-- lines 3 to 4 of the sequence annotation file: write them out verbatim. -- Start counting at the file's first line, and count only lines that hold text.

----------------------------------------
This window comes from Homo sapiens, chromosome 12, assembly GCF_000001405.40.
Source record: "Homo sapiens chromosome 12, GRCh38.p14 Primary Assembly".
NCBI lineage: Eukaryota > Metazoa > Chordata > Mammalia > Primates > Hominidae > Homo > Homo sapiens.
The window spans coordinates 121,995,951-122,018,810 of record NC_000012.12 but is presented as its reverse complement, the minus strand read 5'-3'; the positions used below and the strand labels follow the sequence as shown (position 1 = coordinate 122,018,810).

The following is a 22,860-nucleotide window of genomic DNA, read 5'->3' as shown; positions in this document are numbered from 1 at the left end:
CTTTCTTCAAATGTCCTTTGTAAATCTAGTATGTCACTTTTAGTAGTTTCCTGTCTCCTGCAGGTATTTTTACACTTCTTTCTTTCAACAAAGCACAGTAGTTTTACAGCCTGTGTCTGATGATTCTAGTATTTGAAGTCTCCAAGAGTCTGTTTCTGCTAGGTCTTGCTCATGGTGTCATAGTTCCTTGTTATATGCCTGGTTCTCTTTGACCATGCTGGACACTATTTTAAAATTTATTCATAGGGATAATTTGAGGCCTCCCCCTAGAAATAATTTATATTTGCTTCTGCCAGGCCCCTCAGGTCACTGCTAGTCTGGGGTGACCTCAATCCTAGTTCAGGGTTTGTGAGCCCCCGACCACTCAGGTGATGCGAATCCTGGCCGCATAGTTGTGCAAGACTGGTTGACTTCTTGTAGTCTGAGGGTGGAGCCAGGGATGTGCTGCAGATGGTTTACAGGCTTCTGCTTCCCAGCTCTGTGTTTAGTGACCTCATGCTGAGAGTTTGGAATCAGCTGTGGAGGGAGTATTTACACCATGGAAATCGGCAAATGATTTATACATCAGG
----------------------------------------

NCBI lineage: Eukaryota > Metazoa > Chordata > Mammalia > Primates > Hominidae > Homo > Homo sapiens.
The window spans coordinates 121,995,951-122,018,810 of record NC_000012.12 but is presented as its reverse complement, the minus strand read 5'-3'; the positions used below and the strand labels follow the sequence as shown (position 1 = coordinate 122,018,810).